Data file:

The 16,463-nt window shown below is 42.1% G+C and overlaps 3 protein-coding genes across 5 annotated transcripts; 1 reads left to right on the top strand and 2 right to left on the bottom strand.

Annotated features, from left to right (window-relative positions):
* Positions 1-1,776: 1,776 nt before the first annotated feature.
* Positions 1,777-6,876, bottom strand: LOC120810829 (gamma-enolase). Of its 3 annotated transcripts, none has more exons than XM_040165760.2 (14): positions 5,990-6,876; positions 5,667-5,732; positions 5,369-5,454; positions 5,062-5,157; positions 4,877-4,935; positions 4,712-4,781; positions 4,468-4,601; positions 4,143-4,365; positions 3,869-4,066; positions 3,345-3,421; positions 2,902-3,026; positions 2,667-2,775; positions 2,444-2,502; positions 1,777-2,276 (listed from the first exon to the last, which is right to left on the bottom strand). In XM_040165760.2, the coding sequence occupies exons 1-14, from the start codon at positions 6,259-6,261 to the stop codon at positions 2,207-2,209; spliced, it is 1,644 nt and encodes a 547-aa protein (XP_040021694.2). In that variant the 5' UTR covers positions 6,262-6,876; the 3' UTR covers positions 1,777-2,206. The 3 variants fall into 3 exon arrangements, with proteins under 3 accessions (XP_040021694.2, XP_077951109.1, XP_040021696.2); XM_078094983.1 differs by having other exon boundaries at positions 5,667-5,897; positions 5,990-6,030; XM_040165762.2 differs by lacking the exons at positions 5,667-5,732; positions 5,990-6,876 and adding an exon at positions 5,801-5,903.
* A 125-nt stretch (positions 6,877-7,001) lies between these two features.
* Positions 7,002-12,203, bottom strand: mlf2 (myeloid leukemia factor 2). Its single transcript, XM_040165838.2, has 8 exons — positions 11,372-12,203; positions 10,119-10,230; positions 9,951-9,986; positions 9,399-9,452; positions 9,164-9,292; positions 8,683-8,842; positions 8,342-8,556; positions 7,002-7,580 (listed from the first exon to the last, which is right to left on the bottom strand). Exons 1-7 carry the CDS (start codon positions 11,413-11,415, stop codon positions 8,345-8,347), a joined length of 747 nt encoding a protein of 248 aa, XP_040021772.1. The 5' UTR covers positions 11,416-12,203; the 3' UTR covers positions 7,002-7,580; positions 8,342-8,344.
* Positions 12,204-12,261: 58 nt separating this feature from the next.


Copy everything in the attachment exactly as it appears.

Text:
The 16,463-nt window shown below is 42.1% G+C and overlaps 3 protein-coding genes across 5 annotated transcripts; 1 reads left to right on the top strand and 2 right to left on the bottom strand.

Annotated features, from left to right (window-relative positions):
* Positions 1-1,776: 1,776 nt before the first annotated feature.
* Positions 1,777-6,876, bottom strand: LOC120810829 (gamma-enolase). Of its 3 annotated transcripts, none has more exons than XM_040165760.2 (14): positions 5,990-6,876; positions 5,667-5,732; positions 5,369-5,454; positions 5,062-5,157; positions 4,877-4,935; positions 4,712-4,781; positions 4,468-4,601; positions 4,143-4,365; positions 3,869-4,066; positions 3,345-3,421; positions 2,902-3,026; positions 2,667-2,775; positions 2,444-2,502; positions 1,777-2,276 (listed from the first exon to the last, which is right to left on the bottom strand). In XM_040165760.2, the coding sequence occupies exons 1-14, from the start codon at positions 6,259-6,261 to the stop codon at positions 2,207-2,209; spliced, it is 1,644 nt and encodes a 547-aa protein (XP_040021694.2). In that variant the 5' UTR covers positions 6,262-6,876; the 3' UTR covers positions 1,777-2,206. The 3 variants fall into 3 exon arrangements, with proteins under 3 accessions (XP_040021694.2, XP_077951109.1, XP_040021696.2); XM_078094983.1 differs by having other exon boundaries at positions 5,667-5,897; positions 5,990-6,030; XM_040165762.2 differs by lacking the exons at positions 5,667-5,732; positions 5,990-6,876 and adding an exon at positions 5,801-5,903.
* A 125-nt stretch (positions 6,877-7,001) lies between these two features.
* Positions 7,002-12,203, bottom strand: mlf2 (myeloid leukemia factor 2). Its single transcript, XM_040165838.2, has 8 exons — positions 11,372-12,203; positions 10,119-10,230; positions 9,951-9,986; positions 9,399-9,452; positions 9,164-9,292; positions 8,683-8,842; positions 8,342-8,556; positions 7,002-7,580 (listed from the first exon to the last, which is right to left on the bottom strand). Exons 1-7 carry the CDS (start codon positions 11,413-11,415, stop codon positions 8,345-8,347), a joined length of 747 nt encoding a protein of 248 aa, XP_040021772.1. The 5' UTR covers positions 11,416-12,203; the 3' UTR covers positions 7,002-7,580; positions 8,342-8,344.
* Positions 12,204-12,261: 58 nt separating this feature from the next.